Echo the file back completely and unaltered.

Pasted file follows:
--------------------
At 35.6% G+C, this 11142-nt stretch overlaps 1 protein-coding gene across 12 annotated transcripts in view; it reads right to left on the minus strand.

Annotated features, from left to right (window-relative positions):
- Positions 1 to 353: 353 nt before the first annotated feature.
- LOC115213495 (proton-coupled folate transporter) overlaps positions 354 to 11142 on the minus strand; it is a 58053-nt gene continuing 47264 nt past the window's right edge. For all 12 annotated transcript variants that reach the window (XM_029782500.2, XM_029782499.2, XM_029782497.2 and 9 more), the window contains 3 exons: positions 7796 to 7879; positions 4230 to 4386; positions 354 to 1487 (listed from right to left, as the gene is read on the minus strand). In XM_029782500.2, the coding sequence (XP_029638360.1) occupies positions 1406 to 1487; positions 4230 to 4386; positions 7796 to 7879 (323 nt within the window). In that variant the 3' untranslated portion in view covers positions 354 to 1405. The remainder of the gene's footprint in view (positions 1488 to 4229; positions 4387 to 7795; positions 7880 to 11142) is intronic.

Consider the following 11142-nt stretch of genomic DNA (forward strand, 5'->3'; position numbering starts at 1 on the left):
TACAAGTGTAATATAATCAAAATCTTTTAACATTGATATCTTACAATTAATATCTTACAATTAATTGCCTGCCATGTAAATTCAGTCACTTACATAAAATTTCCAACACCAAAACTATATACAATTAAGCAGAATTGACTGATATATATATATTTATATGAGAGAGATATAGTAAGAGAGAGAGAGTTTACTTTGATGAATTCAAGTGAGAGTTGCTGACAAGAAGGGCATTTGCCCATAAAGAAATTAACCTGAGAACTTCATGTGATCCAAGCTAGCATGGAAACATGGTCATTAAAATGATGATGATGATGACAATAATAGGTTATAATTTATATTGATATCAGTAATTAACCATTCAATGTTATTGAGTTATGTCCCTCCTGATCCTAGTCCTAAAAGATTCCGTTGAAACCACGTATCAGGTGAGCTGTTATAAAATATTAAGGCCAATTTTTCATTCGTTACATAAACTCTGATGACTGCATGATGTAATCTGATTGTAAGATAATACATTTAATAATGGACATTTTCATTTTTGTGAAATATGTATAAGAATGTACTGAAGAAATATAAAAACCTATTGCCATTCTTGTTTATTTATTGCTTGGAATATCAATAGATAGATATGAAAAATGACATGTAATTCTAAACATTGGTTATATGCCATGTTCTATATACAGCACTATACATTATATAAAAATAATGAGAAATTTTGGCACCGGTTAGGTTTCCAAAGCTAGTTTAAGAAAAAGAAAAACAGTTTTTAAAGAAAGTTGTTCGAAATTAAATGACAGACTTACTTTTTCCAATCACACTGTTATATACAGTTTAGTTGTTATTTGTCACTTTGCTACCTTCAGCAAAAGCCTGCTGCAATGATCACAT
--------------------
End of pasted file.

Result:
At 35.6% G+C, this 11142-nt stretch overlaps 1 protein-coding gene across 12 annotated transcripts in view; it reads right to left on the minus strand.

Annotated features, from left to right (window-relative positions):
- Positions 1 to 353: 353 nt before the first annotated feature.
- LOC115213495 (proton-coupled folate transporter) overlaps positions 354 to 11142 on the minus strand; it is a 58053-nt gene continuing 47264 nt past the window's right edge. For all 12 annotated transcript variants that reach the window (XM_029782500.2, XM_029782499.2, XM_029782497.2 and 9 more), the window contains 3 exons: positions 7796 to 7879; positions 4230 to 4386; positions 354 to 1487 (listed from right to left, as the gene is read on the minus strand). In XM_029782500.2, the coding sequence (XP_029638360.1) occupies positions 1406 to 1487; positions 4230 to 4386; positions 7796 to 7879 (323 nt within the window). In that variant the 3' untranslated portion in view covers positions 354 to 1405. The remainder of the gene's footprint in view (positions 1488 to 4229; positions 4387 to 7795; positions 7880 to 11142) is intronic.

Consider the following 11142-nt stretch of genomic DNA (forward strand, 5'->3'; position numbering starts at 1 on the left):
TACAAGTGTAATATAATCAAAATCTTTTAACATTGATATCTTACAATTAATATCTTACAATTAATTGCCTGCCATGTAAATTCAGTCACTTACATAAAATTTCCAACACCAAAACTATATACAATTAAGCAGAATTGACTGATATATATATATTTATATGAGAGAGATATAGTAAGAGAGAGAGAGTTTACTTTGATGAATTCAAGTGAGAGTTGCTGACAAGAAGGGCATTTGCCCATAAAGAAATTAACCTGAGAACTTCATGTGATCCAAGCTAGCATGGAAACATGGTCATTAAAATGATGATGATGATGACAATAATAGGTTATAATTTATATTGATATCAGTAATTAACCATTCAATGTTATTGAGTTATGTCCCTCCTGATCCTAGTCCTAAAAGATTCCGTTGAAACCACGTATCAGGTGAGCTGTTATAAAATATTAAGGCCAATTTTTCATTCGTTACATAAACTCTGATGACTGCATGATGTAATCTGATTGTAAGATAATACATTTAATAATGGACATTTTCATTTTTGTGAAATATGTATAAGAATGTACTGAAGAAATATAAAAACCTATTGCCATTCTTGTTTATTTATTGCTTGGAATATCAATAGATAGATATGAAAAATGACATGTAATTCTAAACATTGGTTATATGCCATGTTCTATATACAGCACTATACATTATATAAAAATAATGAGAAATTTTGGCACCGGTTAGGTTTCCAAAGCTAGTTTAAGAAAAAGAAAAACAGTTTTTAAAGAAAGTTGTTCGAAATTAAATGACAGACTTACTTTTTCCAATCACACTGTTATATACAGTTTAGTTGTTATTTGTCACTTTGCTACCTTCAGCAAAAGCCTGCTGCAATGATCACAT